Brian Wallace, Founder & President, NowSourcing
Everyone is familiar with the standard IQ test. In fact, as a society, we’re so obsessed with the intelligence quotient that a simple Google search will bring up any number of so-called “IQ tests”, although the validity of most of these is questionable. We’ve got apps that claim to test our intelligence and we take legitimate assessments for work and school.
Emotional intelligence actually proves to be more important than any other kind of intelligence when it comes to success in both relationships and career. In fact a single point increase in emotional intelligence brings up to $1,300 in additional annual income, and 90% of high performing employees exhibit high emotional intelligence.
Emotional intelligence leads to stronger interpersonal relationships, improved leadership abilities, and greater job satisfaction. These all result from people with higher emotional intelligence being more likely to embrace cross-cultural experiences, feel positively toward their employers, remain with a company longer, and earn promotions and salary increases. In one recent Spanish study, emotional intelligence was a stronger predictor of salary than both age and gender.
The term “emotional intelligence” was coined in a 1990 research paper by psychology professors, John D. Mayer and Peter Salovey. The term and ideas behind it gained popularity and grew in prominence when Daniel Goleman published “Emotional Intelligence and Why it Can Matter More than IQ”, in 1995. According to Professor Mayer, emotional intelligence is “the ability to accurately perceive your own and others’ emotions; to understand the signals that emotions send about relationships; and to manage your own and others’ emotions.”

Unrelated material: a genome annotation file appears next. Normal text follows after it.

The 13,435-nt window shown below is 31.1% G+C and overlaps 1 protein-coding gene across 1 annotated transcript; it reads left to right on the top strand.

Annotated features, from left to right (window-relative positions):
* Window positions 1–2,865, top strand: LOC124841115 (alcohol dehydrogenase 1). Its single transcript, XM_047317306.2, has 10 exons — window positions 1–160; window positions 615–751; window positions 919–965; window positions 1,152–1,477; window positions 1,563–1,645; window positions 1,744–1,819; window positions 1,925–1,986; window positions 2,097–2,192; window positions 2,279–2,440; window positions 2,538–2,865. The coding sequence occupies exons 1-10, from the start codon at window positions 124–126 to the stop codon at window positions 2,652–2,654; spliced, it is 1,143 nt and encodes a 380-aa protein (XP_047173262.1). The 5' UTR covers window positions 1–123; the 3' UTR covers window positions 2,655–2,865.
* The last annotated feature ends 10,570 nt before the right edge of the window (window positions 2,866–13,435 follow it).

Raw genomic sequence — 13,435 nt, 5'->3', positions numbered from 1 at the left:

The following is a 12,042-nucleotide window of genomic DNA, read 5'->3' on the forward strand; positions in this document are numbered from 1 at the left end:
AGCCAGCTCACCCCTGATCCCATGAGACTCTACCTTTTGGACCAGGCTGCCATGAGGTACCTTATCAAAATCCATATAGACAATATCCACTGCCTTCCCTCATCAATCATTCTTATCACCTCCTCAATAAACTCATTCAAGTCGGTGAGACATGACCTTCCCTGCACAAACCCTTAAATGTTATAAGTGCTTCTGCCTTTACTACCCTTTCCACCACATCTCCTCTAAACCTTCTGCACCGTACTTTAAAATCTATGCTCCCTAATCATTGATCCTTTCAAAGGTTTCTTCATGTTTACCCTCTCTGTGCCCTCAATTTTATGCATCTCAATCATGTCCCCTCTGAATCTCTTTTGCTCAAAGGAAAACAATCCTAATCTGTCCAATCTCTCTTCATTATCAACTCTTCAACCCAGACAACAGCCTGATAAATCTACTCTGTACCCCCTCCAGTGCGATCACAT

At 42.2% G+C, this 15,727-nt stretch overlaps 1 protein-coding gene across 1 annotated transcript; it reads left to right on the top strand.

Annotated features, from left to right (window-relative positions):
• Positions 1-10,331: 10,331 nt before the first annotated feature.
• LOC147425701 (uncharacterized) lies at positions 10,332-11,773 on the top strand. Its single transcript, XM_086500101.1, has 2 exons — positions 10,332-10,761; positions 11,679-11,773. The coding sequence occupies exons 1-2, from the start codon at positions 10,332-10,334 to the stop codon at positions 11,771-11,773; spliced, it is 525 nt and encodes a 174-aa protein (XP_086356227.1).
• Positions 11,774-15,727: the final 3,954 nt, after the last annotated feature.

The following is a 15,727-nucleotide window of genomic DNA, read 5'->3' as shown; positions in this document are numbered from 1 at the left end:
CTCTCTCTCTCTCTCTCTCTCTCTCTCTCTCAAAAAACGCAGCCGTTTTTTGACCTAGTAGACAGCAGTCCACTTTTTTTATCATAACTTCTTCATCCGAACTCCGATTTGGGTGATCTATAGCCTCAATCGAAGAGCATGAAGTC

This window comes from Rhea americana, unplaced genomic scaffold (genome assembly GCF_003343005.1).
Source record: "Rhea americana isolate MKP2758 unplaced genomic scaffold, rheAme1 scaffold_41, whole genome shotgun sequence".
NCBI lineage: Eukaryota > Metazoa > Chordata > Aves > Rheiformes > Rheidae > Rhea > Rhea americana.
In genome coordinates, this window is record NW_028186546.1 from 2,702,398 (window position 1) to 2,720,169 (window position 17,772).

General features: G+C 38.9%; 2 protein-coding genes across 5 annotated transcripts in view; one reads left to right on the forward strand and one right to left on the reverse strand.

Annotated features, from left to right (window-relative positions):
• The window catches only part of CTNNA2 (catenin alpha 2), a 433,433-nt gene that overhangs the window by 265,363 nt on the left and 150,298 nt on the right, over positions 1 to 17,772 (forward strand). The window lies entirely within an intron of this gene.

In essence, emotional intelligence is self-awareness (the ability to understand one’s own emotions, strengths, and weaknesses), self-regulation (the ability to manage emotional reactions and respond reasonably), empathy (the ability to detect and predict other people’s emotions in a situation), social skills (ability to get along with others in a friendly manner), and motivation (ability to keep pushing forward despite obstacles.)
People with high emotional intelligence are 7x as likely to be effective leaders. Emotional intelligence is linked to up to 60% of performance metrics for supervisors and executives. These leaders tend to increase employee engagement, have lower turnover, higher productivity, and higher consumer satisfaction.
Emotional intelligence, while not always inherent, can be a learned skill, and can help greatly in achieving your career goals.
About the Author: Brian Wallace is the Founder and President of NowSourcing, an industry leading infographic design agency in Louisville, KY and Cincinnati, OH which works with companies ranging from startups to Fortune 500s. Brian runs #LinkedInLocal events, hosts the Next Action Podcast, and has been named a Google Small Business Adviser for 2016-present. Follow Brian Wallace on Linked